• ITVI.USA
    15,861.160
    -7.510
    0%
  • OTLT.USA
    2.793
    0.019
    0.7%
  • OTRI.USA
    21.460
    -0.010
    0%
  • OTVI.USA
    15,867.600
    -6.080
    0%
  • TSTOPVRPM.ATLPHL
    2.950
    -0.570
    -16.2%
  • TSTOPVRPM.CHIATL
    3.610
    0.650
    22%
  • TSTOPVRPM.DALLAX
    1.370
    -0.240
    -14.9%
  • TSTOPVRPM.LAXDAL
    3.550
    0.210
    6.3%
  • TSTOPVRPM.PHLCHI
    2.320
    0.220
    10.5%
  • TSTOPVRPM.LAXSEA
    4.110
    0.250
    6.5%
  • WAIT.USA
    126.000
    0.000
    0%
  • ITVI.USA
    15,861.160
    -7.510
    0%
  • OTLT.USA
    2.793
    0.019
    0.7%
  • OTRI.USA
    21.460
    -0.010
    0%
  • OTVI.USA
    15,867.600
    -6.080
    0%
  • TSTOPVRPM.ATLPHL
    2.950
    -0.570
    -16.2%
  • TSTOPVRPM.CHIATL
    3.610
    0.650
    22%
  • TSTOPVRPM.DALLAX
    1.370
    -0.240
    -14.9%
  • TSTOPVRPM.LAXDAL
    3.550
    0.210
    6.3%
  • TSTOPVRPM.PHLCHI
    2.320
    0.220
    10.5%
  • TSTOPVRPM.LAXSEA
    4.110
    0.250
    6.5%
  • WAIT.USA
    126.000
    0.000
    0%
American Shipper

Ex-Im Bank guidelines help fight loan fraud

Ex-Im Bank guidelines help fight loan fraud

The U.S. Export-Import Bank has adopted “know-your-customer” guidelines to help both the bank and its export customers to ensure creditworthy and legitimate transactions.

   Ex-Im Bank was chartered by Congress in 1935 and finances export transactions considered too risky for commercial banks. In fiscal year 2007, the bank authorized $12.6 billion in loans, guarantees and export credit insurance to support about $16 billion of U.S. exports.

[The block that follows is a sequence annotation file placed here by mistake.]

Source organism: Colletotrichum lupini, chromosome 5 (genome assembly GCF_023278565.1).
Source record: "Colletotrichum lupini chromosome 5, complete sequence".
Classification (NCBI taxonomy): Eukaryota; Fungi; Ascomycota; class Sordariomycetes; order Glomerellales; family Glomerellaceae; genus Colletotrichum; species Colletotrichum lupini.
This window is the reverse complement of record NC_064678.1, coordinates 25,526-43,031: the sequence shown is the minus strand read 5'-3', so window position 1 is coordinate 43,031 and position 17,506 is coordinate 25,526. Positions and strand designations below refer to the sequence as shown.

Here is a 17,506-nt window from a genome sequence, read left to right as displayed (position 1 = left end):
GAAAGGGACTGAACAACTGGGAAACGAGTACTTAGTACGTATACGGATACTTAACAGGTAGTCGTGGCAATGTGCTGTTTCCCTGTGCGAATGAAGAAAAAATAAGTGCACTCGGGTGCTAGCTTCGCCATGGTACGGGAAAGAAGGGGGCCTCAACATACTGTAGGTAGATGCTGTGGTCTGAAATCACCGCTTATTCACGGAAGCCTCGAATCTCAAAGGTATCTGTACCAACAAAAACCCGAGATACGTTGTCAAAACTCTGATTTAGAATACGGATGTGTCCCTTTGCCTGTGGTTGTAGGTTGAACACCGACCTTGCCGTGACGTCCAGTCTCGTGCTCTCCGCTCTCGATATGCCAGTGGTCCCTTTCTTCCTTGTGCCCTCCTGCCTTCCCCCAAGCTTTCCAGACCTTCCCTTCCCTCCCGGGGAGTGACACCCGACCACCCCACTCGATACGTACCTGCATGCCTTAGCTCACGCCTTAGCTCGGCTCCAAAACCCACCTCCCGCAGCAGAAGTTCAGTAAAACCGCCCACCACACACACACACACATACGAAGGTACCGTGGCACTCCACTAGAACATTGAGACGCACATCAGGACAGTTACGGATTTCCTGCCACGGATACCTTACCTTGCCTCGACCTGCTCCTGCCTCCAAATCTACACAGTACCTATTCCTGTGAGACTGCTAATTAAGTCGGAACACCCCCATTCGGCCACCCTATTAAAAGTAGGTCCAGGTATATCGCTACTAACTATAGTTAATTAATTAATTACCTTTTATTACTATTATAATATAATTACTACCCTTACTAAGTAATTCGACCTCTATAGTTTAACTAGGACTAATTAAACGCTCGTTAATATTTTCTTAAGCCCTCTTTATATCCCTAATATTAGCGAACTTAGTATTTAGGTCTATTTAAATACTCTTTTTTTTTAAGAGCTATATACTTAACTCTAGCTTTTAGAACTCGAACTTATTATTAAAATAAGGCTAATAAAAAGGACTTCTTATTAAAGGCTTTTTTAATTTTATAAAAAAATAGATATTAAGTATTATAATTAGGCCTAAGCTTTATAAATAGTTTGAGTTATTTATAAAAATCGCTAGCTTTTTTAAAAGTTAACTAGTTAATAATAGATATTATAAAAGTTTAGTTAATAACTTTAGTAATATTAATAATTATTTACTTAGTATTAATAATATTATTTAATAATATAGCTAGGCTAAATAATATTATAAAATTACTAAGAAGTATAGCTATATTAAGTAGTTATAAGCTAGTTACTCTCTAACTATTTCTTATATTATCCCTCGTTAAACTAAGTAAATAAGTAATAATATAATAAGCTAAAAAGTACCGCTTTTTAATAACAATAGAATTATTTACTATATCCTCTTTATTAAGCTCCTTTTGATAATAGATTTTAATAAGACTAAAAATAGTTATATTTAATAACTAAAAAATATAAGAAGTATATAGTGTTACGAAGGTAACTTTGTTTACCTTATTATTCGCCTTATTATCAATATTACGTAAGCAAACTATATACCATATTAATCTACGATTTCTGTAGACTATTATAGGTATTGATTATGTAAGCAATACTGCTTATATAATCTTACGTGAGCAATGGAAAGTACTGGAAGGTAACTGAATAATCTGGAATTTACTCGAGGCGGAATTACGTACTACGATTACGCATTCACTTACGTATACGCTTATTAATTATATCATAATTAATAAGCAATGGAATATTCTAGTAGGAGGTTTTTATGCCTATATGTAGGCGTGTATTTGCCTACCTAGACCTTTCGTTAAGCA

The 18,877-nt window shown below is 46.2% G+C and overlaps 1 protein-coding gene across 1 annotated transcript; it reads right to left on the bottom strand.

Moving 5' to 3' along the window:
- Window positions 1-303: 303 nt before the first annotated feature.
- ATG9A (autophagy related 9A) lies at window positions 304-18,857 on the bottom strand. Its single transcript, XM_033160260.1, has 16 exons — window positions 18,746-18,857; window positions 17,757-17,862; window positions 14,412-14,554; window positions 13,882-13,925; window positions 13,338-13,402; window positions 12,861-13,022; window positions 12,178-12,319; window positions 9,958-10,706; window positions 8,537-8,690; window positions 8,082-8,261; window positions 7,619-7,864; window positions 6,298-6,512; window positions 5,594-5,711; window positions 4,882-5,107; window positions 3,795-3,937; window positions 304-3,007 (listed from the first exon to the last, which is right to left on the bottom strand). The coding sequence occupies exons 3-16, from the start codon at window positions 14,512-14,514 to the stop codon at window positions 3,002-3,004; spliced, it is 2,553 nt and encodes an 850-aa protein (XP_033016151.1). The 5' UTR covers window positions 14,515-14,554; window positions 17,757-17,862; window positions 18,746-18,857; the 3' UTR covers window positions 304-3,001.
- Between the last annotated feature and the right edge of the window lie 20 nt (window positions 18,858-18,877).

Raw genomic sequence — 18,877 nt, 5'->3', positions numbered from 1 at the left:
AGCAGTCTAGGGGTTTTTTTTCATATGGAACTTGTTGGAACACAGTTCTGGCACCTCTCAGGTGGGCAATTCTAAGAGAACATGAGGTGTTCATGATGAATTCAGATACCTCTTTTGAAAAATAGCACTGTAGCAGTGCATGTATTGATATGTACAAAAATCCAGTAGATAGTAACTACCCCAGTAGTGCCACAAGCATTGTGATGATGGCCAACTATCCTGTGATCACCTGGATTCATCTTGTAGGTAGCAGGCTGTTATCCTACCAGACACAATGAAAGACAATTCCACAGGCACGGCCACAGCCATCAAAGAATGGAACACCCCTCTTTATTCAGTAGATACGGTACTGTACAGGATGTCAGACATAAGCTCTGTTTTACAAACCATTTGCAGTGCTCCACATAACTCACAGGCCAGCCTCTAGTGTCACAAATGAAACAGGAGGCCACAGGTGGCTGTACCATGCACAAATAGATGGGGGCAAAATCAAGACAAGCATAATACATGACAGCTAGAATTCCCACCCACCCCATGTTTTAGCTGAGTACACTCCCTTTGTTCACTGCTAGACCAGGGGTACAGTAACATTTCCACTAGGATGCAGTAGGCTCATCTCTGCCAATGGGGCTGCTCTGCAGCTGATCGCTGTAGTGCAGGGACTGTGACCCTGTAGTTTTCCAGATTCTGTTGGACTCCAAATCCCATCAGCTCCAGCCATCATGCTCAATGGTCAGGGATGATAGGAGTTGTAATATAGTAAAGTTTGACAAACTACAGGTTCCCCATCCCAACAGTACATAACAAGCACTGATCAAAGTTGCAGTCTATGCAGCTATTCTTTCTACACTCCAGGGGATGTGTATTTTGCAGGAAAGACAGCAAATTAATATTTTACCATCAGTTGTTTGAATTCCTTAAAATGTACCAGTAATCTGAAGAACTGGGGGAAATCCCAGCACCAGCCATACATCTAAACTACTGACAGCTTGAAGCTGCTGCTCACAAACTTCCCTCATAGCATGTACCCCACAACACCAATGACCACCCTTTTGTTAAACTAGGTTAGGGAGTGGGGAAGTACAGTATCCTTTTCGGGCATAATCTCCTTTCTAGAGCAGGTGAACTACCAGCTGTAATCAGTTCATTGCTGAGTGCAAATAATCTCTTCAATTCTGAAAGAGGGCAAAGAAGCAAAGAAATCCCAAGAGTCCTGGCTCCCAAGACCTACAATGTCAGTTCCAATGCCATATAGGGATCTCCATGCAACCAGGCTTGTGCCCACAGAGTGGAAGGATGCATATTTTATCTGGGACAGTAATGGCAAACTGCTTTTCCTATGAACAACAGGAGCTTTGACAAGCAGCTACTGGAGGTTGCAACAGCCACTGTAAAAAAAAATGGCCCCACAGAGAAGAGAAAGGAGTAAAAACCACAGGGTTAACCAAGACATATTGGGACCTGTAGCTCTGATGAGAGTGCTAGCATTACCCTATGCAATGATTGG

Ex-Im Bank has maintained a historic portfolio loss rate of less than 2 percent, which compares favorably to the loss rates of many commercial banks. During the past 15 years, the bank has generated a net positive return of $4 billion.

   However, the Ex-Im Bank said it has uncovered instances of fraud in its portfolio and is seeking ways to prevent losses.

   “Export transactions have become increasingly complex with significant third party involvement, and Ex-Im Bank, like every lender, faces the challenge of ensuring that transactions are both creditworthy and legitimate,” said Ex-Im Bank General Counsel Howard Schweitzer, in a statement.

   To assist with maintaining internal compliance, the Senate confirmed the appointment of the Ex-Im Bank’s first inspector general Mike Tankersley on June 28, 2007.

   The “know-your-customer” guidelines may be viewed and downloaded from the bank’s Web site at www.exim.gov/pub/pdf/Due-Diligence-Guidelines.pdf.

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